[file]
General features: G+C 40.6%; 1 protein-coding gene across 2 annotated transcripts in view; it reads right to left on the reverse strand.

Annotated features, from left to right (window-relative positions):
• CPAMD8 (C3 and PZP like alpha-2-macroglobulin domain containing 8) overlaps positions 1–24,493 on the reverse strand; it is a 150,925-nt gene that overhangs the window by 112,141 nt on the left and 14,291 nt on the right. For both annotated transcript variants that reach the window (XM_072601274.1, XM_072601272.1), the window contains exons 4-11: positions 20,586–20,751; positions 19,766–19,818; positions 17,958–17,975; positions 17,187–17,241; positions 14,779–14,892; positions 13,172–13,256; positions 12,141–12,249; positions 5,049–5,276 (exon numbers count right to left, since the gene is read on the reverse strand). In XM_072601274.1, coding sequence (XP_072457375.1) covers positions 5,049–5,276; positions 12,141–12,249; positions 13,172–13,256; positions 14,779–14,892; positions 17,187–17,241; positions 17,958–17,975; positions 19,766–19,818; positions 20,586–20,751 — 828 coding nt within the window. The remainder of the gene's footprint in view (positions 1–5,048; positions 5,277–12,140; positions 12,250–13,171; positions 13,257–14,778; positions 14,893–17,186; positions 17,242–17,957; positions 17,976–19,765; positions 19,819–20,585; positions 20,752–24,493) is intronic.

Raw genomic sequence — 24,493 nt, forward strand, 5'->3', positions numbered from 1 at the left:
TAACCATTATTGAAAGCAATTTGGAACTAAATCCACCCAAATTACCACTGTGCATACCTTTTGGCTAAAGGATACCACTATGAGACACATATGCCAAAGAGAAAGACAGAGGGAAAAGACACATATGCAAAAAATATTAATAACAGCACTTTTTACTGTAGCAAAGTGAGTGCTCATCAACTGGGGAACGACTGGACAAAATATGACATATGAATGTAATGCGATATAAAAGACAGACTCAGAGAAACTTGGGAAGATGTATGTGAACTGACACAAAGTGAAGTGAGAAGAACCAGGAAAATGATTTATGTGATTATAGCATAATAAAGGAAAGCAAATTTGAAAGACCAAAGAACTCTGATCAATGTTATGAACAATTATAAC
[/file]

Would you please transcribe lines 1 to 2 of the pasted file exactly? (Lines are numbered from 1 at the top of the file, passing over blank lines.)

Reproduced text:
General features: G+C 40.6%; 1 protein-coding gene across 2 annotated transcripts in view; it reads right to left on the reverse strand.

Annotated features, from left to right (window-relative positions):